So what happens to RA graduates after they finish the program?

In most cases the next step will have already been finalized months before the 2-years come to an end and you will transition smoothly from your ‘graduate position‘ into your ‘permanent position‘. Often this involves a change in department; however some graduates have chosen to stay within the department they selected for their third rotation.

How easy it is to find a department after the program depends on how well your interests meet the current business needs. Nonetheless the fact that all RA graduates are still within the company shows that they try to give you the possibility to work exactly where you want.

As an RA graduate you become an RA professional after the program and then there are three main development paths which are shown in the figure below.

blog pic 4

The specialist role features in-depth analysis and investigation into a specific area of RA, involving solution-seeking and method/process-optimization. On the other hand the line manager role is defined by setting targets and directions; it involves a great extent of people management and development to achieve results. The project-management track is the most-cross functional as teams are built with key players from diverse disciplines to manage and see through a product from early development stages to life-cycle management.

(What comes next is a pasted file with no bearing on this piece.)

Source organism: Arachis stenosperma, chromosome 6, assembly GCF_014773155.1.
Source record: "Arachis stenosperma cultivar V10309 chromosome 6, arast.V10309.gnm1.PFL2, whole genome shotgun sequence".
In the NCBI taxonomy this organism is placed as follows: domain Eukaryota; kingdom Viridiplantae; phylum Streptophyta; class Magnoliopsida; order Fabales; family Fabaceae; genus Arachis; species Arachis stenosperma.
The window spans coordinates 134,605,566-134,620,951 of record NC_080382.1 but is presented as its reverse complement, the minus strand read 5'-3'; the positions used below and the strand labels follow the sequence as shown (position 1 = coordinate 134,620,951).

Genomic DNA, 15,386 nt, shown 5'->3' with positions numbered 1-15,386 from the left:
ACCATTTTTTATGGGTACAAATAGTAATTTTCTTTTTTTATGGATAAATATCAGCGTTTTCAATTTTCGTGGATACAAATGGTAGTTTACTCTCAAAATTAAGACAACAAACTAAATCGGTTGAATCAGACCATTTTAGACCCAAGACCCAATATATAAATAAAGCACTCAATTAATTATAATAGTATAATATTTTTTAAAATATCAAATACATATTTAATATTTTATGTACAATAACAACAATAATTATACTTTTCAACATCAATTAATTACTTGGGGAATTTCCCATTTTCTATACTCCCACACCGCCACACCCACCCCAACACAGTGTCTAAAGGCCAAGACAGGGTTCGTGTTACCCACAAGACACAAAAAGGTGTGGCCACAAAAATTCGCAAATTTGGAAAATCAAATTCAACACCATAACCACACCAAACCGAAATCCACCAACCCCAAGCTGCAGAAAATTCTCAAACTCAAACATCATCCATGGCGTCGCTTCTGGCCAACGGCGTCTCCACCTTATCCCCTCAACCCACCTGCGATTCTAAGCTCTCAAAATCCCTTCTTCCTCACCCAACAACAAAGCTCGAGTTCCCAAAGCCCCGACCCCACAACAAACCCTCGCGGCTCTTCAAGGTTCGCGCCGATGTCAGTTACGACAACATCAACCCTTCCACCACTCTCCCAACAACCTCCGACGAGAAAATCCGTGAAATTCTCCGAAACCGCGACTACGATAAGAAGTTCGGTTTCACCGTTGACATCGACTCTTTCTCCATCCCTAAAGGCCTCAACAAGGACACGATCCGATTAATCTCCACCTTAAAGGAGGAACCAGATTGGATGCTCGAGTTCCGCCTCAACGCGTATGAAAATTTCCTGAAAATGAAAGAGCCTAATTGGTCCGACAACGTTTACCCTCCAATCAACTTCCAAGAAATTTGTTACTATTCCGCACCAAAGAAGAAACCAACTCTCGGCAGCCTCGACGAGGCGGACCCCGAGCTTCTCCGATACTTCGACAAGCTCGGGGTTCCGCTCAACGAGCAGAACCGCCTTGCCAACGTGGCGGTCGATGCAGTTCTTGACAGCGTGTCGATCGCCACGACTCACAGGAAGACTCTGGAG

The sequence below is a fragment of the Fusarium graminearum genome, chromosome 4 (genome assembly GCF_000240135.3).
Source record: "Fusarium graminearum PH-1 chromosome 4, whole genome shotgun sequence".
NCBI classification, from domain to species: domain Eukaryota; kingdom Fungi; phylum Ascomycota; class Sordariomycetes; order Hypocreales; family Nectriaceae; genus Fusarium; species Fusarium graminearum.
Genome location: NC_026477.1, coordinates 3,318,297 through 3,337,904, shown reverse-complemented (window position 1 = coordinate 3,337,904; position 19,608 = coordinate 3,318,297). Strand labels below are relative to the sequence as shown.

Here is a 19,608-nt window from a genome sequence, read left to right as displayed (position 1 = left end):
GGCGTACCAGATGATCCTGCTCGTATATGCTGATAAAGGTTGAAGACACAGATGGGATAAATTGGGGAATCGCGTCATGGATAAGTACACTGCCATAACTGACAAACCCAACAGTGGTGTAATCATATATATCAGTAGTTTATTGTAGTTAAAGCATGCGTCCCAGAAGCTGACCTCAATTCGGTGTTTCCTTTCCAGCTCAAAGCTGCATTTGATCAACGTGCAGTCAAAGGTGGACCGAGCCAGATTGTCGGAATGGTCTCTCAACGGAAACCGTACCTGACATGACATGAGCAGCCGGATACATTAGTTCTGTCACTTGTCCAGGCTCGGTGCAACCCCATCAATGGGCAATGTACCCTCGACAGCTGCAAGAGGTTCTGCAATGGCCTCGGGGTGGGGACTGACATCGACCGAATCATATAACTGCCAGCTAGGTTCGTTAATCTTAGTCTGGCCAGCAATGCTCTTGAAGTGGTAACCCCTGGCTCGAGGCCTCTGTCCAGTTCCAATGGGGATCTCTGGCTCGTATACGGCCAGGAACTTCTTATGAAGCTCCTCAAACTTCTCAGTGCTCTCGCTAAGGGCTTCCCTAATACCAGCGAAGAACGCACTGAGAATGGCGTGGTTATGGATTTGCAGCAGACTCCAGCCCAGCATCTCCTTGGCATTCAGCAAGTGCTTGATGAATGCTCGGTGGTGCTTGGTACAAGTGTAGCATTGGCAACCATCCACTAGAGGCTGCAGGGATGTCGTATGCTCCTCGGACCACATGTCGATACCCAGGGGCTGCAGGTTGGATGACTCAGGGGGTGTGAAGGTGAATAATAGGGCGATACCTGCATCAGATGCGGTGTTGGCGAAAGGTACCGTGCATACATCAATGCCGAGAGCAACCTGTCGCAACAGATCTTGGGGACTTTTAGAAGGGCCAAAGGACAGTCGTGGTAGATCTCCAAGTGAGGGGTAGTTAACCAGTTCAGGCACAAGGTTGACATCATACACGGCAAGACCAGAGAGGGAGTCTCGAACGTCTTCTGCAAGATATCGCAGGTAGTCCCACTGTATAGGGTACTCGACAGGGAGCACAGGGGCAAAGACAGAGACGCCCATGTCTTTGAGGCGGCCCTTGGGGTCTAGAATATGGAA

Therefore one has many opportunities to find a role matching one’s interest. In general Novo Nordisk puts a lot of emphasis on personal development also outside the graduate program and managers are very responsive towards employees’ wishes.

Lastly let me end by saying that the program does not guarantee that everyone will end up as CVP but it provides one with a fast track opportunity to explore different fields and roles aiding your future development.

If you do not want to miss the opportunity to become part of the program send in your application now and use these blog posts to help you in structuring your application (FAQ, Cover Letter, Application 1 + 2, Last Minute Tips).

 

 

 

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The Ups and Downs of the Rotation Abroad

Category: R&D Global Development R&D Regulatory Affairs | (10) comments